Secondly, consider the elementary matrix corresponding to the elementary row operation of multiplying one row by a scalar and then adding it to another row. This type of elementary matrix is constructed by filling one of the $0$s below or above the diagonal of an identity matrix with $k$. An example of such an elementary matrix might look like so:

$$\begin{pmatrix} 1&0&k\\0&1&0\\0&0&1\\ \end{pmatrix},\;\;\;\;\;\; \begin{pmatrix} 1&0&0\\0&1&0\\0&k&1\\ \end{pmatrix}$$

Here, the left elementary matrix corresponds to multiplying the third row by $k$ and then adding it to the first row. The right elementary matrix corresponds to multiplying the second row by $k$ and then adding it to the third row. Therefore, depending on the operation we perform, this type of elementary matrix could either be an upper or lower triangular matrix. However, we only require one of these types to obtain the row echelon form. For instance, consider the following matrix:

$$\begin{pmatrix} 1&3\\2&8 \end{pmatrix}$$

To obtain the row echelon form, we can either:

• multiply the bottom row by $-1/2$ and then add it to the top row. The associated elementary matrix will be an upper triangular.

• multiply the top row by $-2$ and then add it to the bottom row. The associated elementary matrix will be a lower triangular.

Both ways will give us the row echelon form. This means that we can assume the elementary matrix of this type to be a lower triangular matrix for argument's sake.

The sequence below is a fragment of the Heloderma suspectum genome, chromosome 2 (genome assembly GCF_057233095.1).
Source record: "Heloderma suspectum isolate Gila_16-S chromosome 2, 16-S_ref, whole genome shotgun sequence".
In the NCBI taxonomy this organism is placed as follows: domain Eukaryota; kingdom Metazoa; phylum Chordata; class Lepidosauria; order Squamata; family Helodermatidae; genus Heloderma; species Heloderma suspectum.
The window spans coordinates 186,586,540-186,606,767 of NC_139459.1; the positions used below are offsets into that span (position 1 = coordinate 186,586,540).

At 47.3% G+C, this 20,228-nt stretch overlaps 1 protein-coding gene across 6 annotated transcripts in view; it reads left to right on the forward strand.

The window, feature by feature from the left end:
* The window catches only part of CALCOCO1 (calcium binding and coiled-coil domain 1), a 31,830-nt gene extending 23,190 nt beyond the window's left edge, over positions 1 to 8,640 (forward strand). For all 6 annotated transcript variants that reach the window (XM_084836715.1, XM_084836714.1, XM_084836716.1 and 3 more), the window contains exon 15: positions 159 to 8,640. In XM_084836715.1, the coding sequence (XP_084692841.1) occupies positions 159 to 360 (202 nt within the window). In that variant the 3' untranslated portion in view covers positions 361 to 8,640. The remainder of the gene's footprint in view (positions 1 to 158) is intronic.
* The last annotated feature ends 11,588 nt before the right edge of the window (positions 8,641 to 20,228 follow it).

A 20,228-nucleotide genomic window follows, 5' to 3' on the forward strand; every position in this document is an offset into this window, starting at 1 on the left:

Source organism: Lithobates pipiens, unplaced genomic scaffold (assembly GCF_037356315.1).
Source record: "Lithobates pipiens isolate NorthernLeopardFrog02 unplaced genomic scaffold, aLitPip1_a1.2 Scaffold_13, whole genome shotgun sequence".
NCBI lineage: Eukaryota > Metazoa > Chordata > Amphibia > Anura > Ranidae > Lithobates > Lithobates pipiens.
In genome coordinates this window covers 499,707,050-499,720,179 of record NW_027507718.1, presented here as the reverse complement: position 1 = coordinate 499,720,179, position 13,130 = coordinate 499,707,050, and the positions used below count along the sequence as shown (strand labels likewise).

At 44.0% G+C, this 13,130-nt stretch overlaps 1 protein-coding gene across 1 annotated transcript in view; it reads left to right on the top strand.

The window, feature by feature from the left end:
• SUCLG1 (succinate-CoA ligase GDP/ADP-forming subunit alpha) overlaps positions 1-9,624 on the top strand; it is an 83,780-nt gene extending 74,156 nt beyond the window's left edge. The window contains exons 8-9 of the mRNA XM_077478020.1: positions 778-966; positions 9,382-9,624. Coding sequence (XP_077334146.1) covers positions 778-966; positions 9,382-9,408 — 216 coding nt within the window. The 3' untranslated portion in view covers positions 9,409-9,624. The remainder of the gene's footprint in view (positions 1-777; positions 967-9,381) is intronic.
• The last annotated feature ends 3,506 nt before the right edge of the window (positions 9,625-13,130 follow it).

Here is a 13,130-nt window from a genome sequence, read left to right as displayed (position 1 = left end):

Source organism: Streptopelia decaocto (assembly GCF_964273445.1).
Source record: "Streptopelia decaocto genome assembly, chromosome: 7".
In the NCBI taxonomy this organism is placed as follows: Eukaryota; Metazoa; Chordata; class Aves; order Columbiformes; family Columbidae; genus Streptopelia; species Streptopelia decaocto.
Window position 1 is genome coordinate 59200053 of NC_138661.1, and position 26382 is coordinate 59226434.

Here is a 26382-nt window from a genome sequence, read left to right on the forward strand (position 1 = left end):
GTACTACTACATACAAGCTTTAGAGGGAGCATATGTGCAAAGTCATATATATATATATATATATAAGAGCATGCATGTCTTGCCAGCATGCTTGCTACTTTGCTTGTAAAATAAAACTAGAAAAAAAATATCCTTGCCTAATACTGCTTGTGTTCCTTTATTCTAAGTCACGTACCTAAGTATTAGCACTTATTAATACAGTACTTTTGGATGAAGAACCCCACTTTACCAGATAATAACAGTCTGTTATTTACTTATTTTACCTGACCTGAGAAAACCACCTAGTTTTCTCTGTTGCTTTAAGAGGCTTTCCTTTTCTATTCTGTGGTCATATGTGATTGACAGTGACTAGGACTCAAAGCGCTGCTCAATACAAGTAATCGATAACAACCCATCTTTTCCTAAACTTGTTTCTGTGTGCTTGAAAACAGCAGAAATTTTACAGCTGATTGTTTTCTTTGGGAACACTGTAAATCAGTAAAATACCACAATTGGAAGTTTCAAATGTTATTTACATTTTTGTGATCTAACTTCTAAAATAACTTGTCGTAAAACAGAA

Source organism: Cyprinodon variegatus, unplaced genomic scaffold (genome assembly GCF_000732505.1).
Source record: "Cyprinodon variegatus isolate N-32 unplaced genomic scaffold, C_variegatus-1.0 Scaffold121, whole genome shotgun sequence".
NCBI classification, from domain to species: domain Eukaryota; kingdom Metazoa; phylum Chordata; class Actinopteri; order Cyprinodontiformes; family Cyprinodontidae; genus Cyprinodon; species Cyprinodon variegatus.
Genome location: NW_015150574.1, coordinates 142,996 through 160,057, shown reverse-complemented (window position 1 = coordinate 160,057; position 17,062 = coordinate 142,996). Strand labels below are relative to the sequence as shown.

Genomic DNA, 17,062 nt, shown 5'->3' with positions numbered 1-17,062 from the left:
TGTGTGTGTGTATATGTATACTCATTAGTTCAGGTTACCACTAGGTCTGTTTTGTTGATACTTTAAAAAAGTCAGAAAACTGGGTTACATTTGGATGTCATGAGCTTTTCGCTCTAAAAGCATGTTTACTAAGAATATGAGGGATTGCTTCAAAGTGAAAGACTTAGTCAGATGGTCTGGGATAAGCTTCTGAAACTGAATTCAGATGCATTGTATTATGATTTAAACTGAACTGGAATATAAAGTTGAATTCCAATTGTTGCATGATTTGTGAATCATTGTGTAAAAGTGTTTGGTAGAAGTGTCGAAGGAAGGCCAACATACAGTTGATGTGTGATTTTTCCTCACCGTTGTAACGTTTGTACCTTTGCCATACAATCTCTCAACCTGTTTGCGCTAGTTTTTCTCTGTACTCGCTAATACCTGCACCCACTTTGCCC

Now, for your reference, here's \eqref{eq:Ty2QBEaT0q9NbNmLu1S} again:

$$$$\label{eq:vNlDGOwhsFrqkw9fegY} \boldsymbol{A} = \boldsymbol{E_1}^{-1} \boldsymbol{E_2}^{-1} \cdots \boldsymbol{E_k}^{-1} \boldsymbol{U}$$$$

We know that elementary matrices $\boldsymbol{E}_1$, $\boldsymbol{E}_2$, $\cdots$, $\boldsymbol{E}_k$ are all lower triangular matrices. By theoremlink, the inverse of a lower triangular matrix is also a lower triangular matrix. Therefore, $\boldsymbol{E}_1^{-1}$, $\boldsymbol{E}^{-1}_2$, $\cdots$, $\boldsymbol{E}^{-1}_k$ are all lower triangular matrices. By theoremlink, the product of lower triangular matrices also results in a lower triangular matrix. Let's express this product like so:

$$$$\label{eq:nwLkhk5cMunkwsPtPTh} \boldsymbol{L} = \boldsymbol{E_1}^{-1} \boldsymbol{E_2}^{-1} \cdots \boldsymbol{E_k}^{-1}$$$$

Where $\boldsymbol{L}$ is a lower triangular matrix. Therefore, \eqref{eq:vNlDGOwhsFrqkw9fegY} becomes:

$$\boldsymbol{A}= \boldsymbol{LU}$$

Finally, let's go over why the elementary row operation of row interchanges is not allowed. As an example, here's the elementary matrix corresponding to interchanging the first and second rows:

$$\boldsymbol{E}=\begin{pmatrix} 0&1&0\\ 1&0&0\\ 0&0&1\\ \end{pmatrix}$$

Clearly, this is not a triangular matrix. If we include a non-triangular matrix in \eqref{eq:nwLkhk5cMunkwsPtPTh}, then the product of the elementary matrices is no longer guaranteed to be a lower triangular matrix.

This completes the proof.

Example.

## Performing LU factorization on a 2x2 matrix

Perform $\boldsymbol{LU}$ factorization on the following matrix:

$$\boldsymbol{A}=\begin{pmatrix}1&2\\3&4\end{pmatrix}$$

Proof. We first obtain the row echelon form of $\boldsymbol{A}$ without performing any row swaps: